When the Brookings Institution, the elite think tank with an address on Embassy Row in Washington, DC, advises college grads to get into the cannabis industry, the paradigm shift has officially occurred.
John Hudak, a fellow at Brookings who studied Colorado’s legalization of the plant, noted the job opportunities that the industry presents to younger workers. “That can be a real economic positive in a state trying to find jobs for young people,” he told Bloomberg Business, “and for an industry that doesn’t require a college degree to do a job or extensive training except for higher agriculture.” Indeed, starting wages in Colorado’s cannabis industry average $10 per hour—25 percent higher than the state minimum wage of $8.
In its short but heady history, the legal cannabis industry has been booming. According to WeedHire, a leading site for cannabis job-seekers, the industry has developed a more solid footing—as seen in the number of high-paying jobs available. “There is a process that happens,” says WeedHire CEO David Bernstein. “First, legislation is passed. Then, licenses are issued, businesses are formed—which is followed by growth in manufacturing, retail and marketing.” This cycle typically takes 18 to 24 months, he adds, so he would like to see states like Illinois tracking this arc. Since medical marijuana licenses were first issued there in January, Bernstein estimates that “next summer, there will be thousands of jobs generated” in the state.
While there’s been an especially notable surge in jobs directly involved in the cannabis industry, many other industries will benefit from increased marijuana legalization, says Robert Calkin, the CEO and founder of the career site Cannajobs and the Cannabis Career Institute, and the owner since 1988 of Green Dot Guy, a medical marijuana delivery service in Los Angeles. “Cannabis is creating jobs in every sector of the US economy,” he adds. “Advertising, publishing, accounting—you name it, it has been affected by cannabis.”
Take, for example, real estate. The services of traditional commercial brokers and attorneys, as well as builders, contractors and ancillary construction, are all required to build growhouses, dispensaries, manufacturing facilities, and retail spaces that are both efficient and legally compliant—and all of these services require highly specialized skill sets that few people have, Bernstein points out.
Another leading indicator: Suddenly, the marketplace is seeing cannabis professionals openly marketing their expertise—which they may have developed over the course of decades but kept on the down-low until recently. “In the past, no one was listing that they were a medical marijuana lawyer in the phone book,” Calkin says. “But today, for the first time, people will openly tell you they’ve been working in the industry all their lives.”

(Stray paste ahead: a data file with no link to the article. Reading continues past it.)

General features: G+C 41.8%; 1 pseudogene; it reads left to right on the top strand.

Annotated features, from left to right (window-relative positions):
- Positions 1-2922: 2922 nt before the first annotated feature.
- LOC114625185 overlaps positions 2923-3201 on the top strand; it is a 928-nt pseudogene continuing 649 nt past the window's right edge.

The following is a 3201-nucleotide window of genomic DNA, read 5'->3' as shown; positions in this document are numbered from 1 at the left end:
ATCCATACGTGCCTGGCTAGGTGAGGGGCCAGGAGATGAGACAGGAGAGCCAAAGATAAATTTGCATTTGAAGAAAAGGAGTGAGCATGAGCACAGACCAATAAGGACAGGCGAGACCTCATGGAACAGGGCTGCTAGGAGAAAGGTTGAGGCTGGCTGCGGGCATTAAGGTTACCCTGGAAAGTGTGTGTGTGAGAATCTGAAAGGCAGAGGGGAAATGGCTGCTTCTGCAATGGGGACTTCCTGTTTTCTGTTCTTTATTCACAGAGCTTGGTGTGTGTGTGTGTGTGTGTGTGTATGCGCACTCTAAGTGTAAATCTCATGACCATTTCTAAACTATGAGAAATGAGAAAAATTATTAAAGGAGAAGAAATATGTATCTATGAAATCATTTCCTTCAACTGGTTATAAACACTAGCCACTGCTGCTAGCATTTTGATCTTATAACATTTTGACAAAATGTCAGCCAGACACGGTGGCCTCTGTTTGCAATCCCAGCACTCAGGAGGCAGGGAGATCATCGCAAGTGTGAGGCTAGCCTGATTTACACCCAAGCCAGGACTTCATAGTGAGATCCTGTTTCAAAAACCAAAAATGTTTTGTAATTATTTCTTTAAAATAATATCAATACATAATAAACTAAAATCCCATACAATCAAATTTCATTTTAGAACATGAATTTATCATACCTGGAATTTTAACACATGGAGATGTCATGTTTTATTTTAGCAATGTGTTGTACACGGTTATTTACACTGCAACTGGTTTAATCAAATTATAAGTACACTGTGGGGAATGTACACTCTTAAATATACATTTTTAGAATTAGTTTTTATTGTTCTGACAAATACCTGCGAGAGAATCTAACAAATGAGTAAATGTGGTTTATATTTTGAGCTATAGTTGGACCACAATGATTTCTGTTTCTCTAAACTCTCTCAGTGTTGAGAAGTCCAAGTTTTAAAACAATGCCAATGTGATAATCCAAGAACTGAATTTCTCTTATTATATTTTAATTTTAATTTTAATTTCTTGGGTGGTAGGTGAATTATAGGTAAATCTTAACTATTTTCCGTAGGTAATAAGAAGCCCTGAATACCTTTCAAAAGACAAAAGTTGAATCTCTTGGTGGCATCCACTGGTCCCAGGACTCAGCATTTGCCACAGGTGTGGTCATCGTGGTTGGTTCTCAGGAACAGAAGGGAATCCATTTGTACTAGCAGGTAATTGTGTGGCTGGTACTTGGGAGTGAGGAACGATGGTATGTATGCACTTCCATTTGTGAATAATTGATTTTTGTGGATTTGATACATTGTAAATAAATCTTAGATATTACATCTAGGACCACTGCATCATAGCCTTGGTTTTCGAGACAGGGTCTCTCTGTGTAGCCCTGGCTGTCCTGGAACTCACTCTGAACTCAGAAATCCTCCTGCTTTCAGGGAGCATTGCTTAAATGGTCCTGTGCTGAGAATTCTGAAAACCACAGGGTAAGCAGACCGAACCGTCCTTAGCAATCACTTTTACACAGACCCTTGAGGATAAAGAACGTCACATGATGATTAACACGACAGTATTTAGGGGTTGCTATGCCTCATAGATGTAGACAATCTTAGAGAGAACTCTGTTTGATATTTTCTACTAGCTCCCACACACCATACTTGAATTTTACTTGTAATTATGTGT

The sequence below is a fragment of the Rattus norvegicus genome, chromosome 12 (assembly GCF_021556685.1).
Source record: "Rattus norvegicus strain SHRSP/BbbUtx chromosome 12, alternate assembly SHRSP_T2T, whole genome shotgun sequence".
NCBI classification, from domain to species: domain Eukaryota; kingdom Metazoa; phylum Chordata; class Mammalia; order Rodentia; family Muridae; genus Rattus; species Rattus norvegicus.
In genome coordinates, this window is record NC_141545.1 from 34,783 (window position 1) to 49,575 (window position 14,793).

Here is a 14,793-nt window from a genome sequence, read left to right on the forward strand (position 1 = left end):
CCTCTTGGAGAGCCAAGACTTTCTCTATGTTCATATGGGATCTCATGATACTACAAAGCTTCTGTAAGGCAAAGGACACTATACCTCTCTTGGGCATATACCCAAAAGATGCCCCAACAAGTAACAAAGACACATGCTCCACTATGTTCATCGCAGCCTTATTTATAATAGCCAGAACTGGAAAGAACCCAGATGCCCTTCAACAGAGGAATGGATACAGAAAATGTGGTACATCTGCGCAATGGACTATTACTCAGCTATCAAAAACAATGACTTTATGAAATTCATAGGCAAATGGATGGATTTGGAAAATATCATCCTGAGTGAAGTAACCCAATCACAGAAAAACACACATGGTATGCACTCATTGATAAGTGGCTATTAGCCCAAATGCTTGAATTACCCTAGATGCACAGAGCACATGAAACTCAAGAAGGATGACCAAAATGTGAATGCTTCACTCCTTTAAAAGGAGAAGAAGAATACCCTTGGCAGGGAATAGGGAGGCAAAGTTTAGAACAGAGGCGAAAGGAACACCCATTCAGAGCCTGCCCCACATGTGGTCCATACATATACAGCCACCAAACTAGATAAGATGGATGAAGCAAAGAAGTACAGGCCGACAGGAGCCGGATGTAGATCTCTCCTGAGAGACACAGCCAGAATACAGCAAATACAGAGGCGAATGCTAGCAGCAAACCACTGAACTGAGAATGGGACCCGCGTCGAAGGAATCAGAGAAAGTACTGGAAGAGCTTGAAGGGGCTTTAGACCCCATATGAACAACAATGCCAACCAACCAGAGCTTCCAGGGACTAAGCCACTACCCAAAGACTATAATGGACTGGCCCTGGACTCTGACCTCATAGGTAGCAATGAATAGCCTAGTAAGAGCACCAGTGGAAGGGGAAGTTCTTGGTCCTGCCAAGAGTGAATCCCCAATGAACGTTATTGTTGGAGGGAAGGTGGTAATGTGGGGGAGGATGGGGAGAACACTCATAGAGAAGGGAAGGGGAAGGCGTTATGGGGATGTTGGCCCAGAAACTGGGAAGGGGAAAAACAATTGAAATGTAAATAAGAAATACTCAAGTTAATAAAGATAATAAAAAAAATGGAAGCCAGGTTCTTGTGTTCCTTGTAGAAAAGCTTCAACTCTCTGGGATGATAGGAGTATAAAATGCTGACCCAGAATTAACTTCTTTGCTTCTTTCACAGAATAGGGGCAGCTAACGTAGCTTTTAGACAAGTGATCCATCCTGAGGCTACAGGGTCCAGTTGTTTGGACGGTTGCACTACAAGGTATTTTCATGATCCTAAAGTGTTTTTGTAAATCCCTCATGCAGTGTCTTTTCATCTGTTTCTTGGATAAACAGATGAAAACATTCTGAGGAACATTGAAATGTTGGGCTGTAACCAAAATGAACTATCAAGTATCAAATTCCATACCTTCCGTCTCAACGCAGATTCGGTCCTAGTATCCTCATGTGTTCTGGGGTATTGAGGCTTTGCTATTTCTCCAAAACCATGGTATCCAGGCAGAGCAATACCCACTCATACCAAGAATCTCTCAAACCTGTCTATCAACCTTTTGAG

The experts interviewed for this article say that jobseekers looking to start a career in the legal cannabis industry benefit from having firsthand experience and a passion for the product—even if that experience comes from black-market activity. At the same time, the surge in education for all aspects of weed production—from growing to sales and marketing—means that formal degrees and certificates tend to move a résumé higher on the stack.
A handful of private startups are offering a variety of courses—both in-person and virtual—on the ins and outs of starting and running a cannabis business, including regulation, marketing, horticulture and manufacturing. Leaders in this area include Oaksterdam University, 420 College, Medical Marijuana Tampa, the Cannabis Career Institute and Clover Leaf University, which made headlines a few years back when it received state approval from the Colorado Department of Higher Education. Courses at these places start at a few hundred dollars and go into the thousands. On the academic side, law schools like Vanderbilt University, Santa Clara University and the University of Denver all offer courses related to marijuana and the law.
Because of these formal educational opportunities, the requirements for landing a job in the legal cannabis industry are increasingly stiff, Bernstein warns: “The pay scale is way above average, but the expectations are much higher too.” For example, the operations-supervisor positions listed on WeedHire range from $59,028 to $85,023, while the national average for that job is just $53,677, according to Glassdoor.com. More than half of WeedHire’s postings pay between $30,000 and $50,000, while the median net wages for a US worker was just over $28,000, according to the Social Security Administration.
That’s because many employers in the industry are seeking high-quality workers. “Business owners are willing to pay more for people who will stay with them longer, who they can trust,” Bernstein says. These workers will be “dealing with product every day,” so employers “can’t afford to be reckless and hire someone who is going to sell the product out the back door.”
Source – High Times